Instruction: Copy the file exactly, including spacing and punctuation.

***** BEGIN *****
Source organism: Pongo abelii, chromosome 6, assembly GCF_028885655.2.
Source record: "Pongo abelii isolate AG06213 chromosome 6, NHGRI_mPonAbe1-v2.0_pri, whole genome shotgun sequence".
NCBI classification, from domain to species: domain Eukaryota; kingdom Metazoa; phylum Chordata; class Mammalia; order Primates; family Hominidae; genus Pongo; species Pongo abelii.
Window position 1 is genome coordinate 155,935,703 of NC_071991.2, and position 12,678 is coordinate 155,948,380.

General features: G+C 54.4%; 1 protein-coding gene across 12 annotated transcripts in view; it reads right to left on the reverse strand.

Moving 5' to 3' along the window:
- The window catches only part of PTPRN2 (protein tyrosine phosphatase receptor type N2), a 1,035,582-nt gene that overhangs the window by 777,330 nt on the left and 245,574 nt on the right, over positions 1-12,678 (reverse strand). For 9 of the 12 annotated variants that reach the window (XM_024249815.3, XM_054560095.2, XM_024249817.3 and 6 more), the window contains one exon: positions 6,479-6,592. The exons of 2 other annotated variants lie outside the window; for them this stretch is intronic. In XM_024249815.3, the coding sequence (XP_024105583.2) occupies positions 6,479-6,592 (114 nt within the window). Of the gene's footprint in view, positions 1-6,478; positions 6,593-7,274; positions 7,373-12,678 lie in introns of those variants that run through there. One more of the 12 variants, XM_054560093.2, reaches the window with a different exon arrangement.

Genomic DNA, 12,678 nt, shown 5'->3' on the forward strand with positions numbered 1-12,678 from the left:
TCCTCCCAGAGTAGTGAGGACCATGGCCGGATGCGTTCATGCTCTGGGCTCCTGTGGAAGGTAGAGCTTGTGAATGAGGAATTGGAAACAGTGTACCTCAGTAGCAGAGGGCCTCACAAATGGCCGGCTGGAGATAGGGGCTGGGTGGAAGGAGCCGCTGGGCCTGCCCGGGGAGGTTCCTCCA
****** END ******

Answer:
Source organism: Pongo abelii, chromosome 6, assembly GCF_028885655.2.
Source record: "Pongo abelii isolate AG06213 chromosome 6, NHGRI_mPonAbe1-v2.0_pri, whole genome shotgun sequence".
NCBI classification, from domain to species: domain Eukaryota; kingdom Metazoa; phylum Chordata; class Mammalia; order Primates; family Hominidae; genus Pongo; species Pongo abelii.
Window position 1 is genome coordinate 155,935,703 of NC_071991.2, and position 12,678 is coordinate 155,948,380.

General features: G+C 54.4%; 1 protein-coding gene across 12 annotated transcripts in view; it reads right to left on the reverse strand.

Moving 5' to 3' along the window:
- The window catches only part of PTPRN2 (protein tyrosine phosphatase receptor type N2), a 1,035,582-nt gene that overhangs the window by 777,330 nt on the left and 245,574 nt on the right, over positions 1-12,678 (reverse strand). For 9 of the 12 annotated variants that reach the window (XM_024249815.3, XM_054560095.2, XM_024249817.3 and 6 more), the window contains one exon: positions 6,479-6,592. The exons of 2 other annotated variants lie outside the window; for them this stretch is intronic. In XM_024249815.3, the coding sequence (XP_024105583.2) occupies positions 6,479-6,592 (114 nt within the window). Of the gene's footprint in view, positions 1-6,478; positions 6,593-7,274; positions 7,373-12,678 lie in introns of those variants that run through there. One more of the 12 variants, XM_054560093.2, reaches the window with a different exon arrangement.

Genomic DNA, 12,678 nt, shown 5'->3' on the forward strand with positions numbered 1-12,678 from the left:
TCCTCCCAGAGTAGTGAGGACCATGGCCGGATGCGTTCATGCTCTGGGCTCCTGTGGAAGGTAGAGCTTGTGAATGAGGAATTGGAAACAGTGTACCTCAGTAGCAGAGGGCCTCACAAATGGCCGGCTGGAGATAGGGGCTGGGTGGAAGGAGCCGCTGGGCCTGCCCGGGGAGGTTCCTCCA